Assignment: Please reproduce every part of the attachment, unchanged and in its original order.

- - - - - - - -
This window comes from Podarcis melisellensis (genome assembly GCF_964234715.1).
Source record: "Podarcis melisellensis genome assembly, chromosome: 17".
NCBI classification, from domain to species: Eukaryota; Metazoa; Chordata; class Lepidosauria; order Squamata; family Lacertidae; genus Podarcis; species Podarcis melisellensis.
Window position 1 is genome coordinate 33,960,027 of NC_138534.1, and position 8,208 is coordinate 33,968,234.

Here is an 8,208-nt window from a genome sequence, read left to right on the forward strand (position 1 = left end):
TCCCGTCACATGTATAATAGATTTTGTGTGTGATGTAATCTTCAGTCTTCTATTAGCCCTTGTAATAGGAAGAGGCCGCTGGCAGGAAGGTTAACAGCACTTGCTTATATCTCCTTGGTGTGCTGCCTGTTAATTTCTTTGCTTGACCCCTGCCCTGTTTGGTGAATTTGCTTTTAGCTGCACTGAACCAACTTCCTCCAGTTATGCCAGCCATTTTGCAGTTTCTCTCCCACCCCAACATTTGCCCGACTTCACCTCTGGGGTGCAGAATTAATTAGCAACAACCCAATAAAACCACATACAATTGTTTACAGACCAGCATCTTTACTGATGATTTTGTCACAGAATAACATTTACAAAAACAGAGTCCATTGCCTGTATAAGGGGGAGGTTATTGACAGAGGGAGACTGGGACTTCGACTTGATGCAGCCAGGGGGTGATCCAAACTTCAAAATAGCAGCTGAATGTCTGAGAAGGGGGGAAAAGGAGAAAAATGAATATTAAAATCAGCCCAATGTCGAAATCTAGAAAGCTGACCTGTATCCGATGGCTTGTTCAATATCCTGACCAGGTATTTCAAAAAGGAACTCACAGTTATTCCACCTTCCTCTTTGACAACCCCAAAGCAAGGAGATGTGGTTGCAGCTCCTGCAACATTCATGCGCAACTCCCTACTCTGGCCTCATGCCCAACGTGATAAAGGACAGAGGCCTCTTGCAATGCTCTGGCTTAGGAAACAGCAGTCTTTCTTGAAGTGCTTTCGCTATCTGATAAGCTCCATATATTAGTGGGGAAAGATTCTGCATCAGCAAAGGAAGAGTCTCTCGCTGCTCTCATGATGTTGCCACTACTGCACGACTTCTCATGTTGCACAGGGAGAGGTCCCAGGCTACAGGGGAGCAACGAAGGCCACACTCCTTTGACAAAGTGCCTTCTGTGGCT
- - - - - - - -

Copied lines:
This window comes from Podarcis melisellensis (genome assembly GCF_964234715.1).
Source record: "Podarcis melisellensis genome assembly, chromosome: 17".
NCBI classification, from domain to species: Eukaryota; Metazoa; Chordata; class Lepidosauria; order Squamata; family Lacertidae; genus Podarcis; species Podarcis melisellensis.
Window position 1 is genome coordinate 33,960,027 of NC_138534.1, and position 8,208 is coordinate 33,968,234.

Here is an 8,208-nt window from a genome sequence, read left to right on the forward strand (position 1 = left end):
TCCCGTCACATGTATAATAGATTTTGTGTGTGATGTAATCTTCAGTCTTCTATTAGCCCTTGTAATAGGAAGAGGCCGCTGGCAGGAAGGTTAACAGCACTTGCTTATATCTCCTTGGTGTGCTGCCTGTTAATTTCTTTGCTTGACCCCTGCCCTGTTTGGTGAATTTGCTTTTAGCTGCACTGAACCAACTTCCTCCAGTTATGCCAGCCATTTTGCAGTTTCTCTCCCACCCCAACATTTGCCCGACTTCACCTCTGGGGTGCAGAATTAATTAGCAACAACCCAATAAAACCACATACAATTGTTTACAGACCAGCATCTTTACTGATGATTTTGTCACAGAATAACATTTACAAAAACAGAGTCCATTGCCTGTATAAGGGGGAGGTTATTGACAGAGGGAGACTGGGACTTCGACTTGATGCAGCCAGGGGGTGATCCAAACTTCAAAATAGCAGCTGAATGTCTGAGAAGGGGGGAAAAGGAGAAAAATGAATATTAAAATCAGCCCAATGTCGAAATCTAGAAAGCTGACCTGTATCCGATGGCTTGTTCAATATCCTGACCAGGTATTTCAAAAAGGAACTCACAGTTATTCCACCTTCCTCTTTGACAACCCCAAAGCAAGGAGATGTGGTTGCAGCTCCTGCAACATTCATGCGCAACTCCCTACTCTGGCCTCATGCCCAACGTGATAAAGGACAGAGGCCTCTTGCAATGCTCTGGCTTAGGAAACAGCAGTCTTTCTTGAAGTGCTTTCGCTATCTGATAAGCTCCATATATTAGTGGGGAAAGATTCTGCATCAGCAAAGGAAGAGTCTCTCGCTGCTCTCATGATGTTGCCACTACTGCACGACTTCTCATGTTGCACAGGGAGAGGTCCCAGGCTACAGGGGAGCAACGAAGGCCACACTCCTTTGACAAAGTGCCTTCTGTGGCT